The High Court has appointed joint provisional liquidators to a company operating the Caritas Convalescent Centre in Dublin, which employs 65 people, including nurses and healthcare staff.
Founded by the Sisters of Charity and located at Merrion Road near St Vincent’s Hospital, the centre has been closed since the end of March as a result of the the Covid-19 pandemic.
Incorporated in 2001 and operating as a registered charity, Caritas Convalescent Centre DAC had a capacity of 54 beds and provided convalescent services to patients from various hospitals in the State.
Mr Justice Brian O’Moore said on Thursday he was satisfied it was in the public interest to grant the petition of the company’s directors to appoint joint provisional liquidators, for reasons including it that would permit its staff an opportunity to take up employment elsewhere.
Because the staff are not employees of the HSE, they cannot currently be redeployed elsewhere within the HSE and the appointment of liquidators would give them certainty about their employment position as soon as possible and allow their valuable skills to be utilised elsewhere within the healthcare system, he said.
The grounds for seeking provisional liquidators were not the “classic” ones as there was no threat to the assets of the company and no issue about probity of management, he said.
However, the court has discretion in this regard, “we do live in extraordinary times”, and a relevant factor was the desirability of ensuring staff could be released for duty elsewhere in the health service.
For that and the other reasons set out in the petition, he granted the application by Stephen Brady, for the company, to appoint Neil Hughes and Dessie Morrow of Baker Tilly as joint provisional liquidators.
He also made directions for advertising of the petition, and service of it on parties including two trade unions representing staff, Forsa and the INMO, and returned the matter to July 27th.
The petition was grounded on an affidavit of Stephen Quinn, chairman of the board of directors which is comprised entirely of unpaid non-executive directors. The company’s shareholders are Sister Agnes Reynods and Sr Angela Kelly, each of whom hold one ordinary share.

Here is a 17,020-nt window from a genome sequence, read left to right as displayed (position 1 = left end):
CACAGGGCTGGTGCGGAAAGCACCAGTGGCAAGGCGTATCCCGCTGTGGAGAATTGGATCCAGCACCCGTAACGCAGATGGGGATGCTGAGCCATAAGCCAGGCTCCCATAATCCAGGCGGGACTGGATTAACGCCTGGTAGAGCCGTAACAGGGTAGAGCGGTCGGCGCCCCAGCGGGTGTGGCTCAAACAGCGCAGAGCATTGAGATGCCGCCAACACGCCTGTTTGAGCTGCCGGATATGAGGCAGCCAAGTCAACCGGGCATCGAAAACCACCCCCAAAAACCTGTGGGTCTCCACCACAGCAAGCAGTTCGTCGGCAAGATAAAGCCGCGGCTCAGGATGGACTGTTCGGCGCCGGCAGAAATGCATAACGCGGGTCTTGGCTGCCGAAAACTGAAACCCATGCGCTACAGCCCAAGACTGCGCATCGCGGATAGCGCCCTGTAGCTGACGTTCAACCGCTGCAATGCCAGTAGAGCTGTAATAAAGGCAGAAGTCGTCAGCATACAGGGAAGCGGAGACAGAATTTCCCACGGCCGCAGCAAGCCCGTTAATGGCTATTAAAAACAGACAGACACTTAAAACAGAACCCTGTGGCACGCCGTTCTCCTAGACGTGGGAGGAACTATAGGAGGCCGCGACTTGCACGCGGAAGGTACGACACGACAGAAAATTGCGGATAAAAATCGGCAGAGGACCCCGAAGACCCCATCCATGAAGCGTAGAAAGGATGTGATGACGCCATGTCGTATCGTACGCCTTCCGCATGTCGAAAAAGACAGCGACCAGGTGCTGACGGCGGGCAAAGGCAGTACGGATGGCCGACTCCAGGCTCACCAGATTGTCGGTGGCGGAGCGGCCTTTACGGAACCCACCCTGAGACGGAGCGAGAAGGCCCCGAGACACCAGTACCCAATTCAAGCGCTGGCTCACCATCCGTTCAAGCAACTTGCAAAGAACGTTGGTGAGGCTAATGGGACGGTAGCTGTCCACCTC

The petition outlined, as a result of closure of the centre, it no longer received income from private patients charges. Funding from the HSE, under section 39 of the Health Act, meets 70 per cent of staff costs and is insufficient to meet the centre’s operational costs, it said.
Staff costs are some €200,000 monthly and the centre had been availing of the State’s temporary wage subsidy scheme to enable staff to be paid but there was uncertainty when that might cease.
The petition said, in the absence of private funding, the running of the centre by the company is not viable and it will not have sufficient resources to pay staff in full. Once the temporary scheme ceases, a liability to the company’s employees of some €617,000 will arise, it was stated.
Other difficulties included considerable uncertainty when, and in what form, the centre might re-open. If a single case of Covid-19 was detected, it would have to close for 28 days and could not generate income.
Physical distancing requirements would reduce its bed capacity to 30, further decreasing income without reducing overheads. Operational costs would also increase because of the additional expenditure that would accompany any reopening.
It had also been informed its lease for the centre premises, due to expire on November 30th 2022, will not be extended. All those factors led the directors to conclude the company was no longer viable.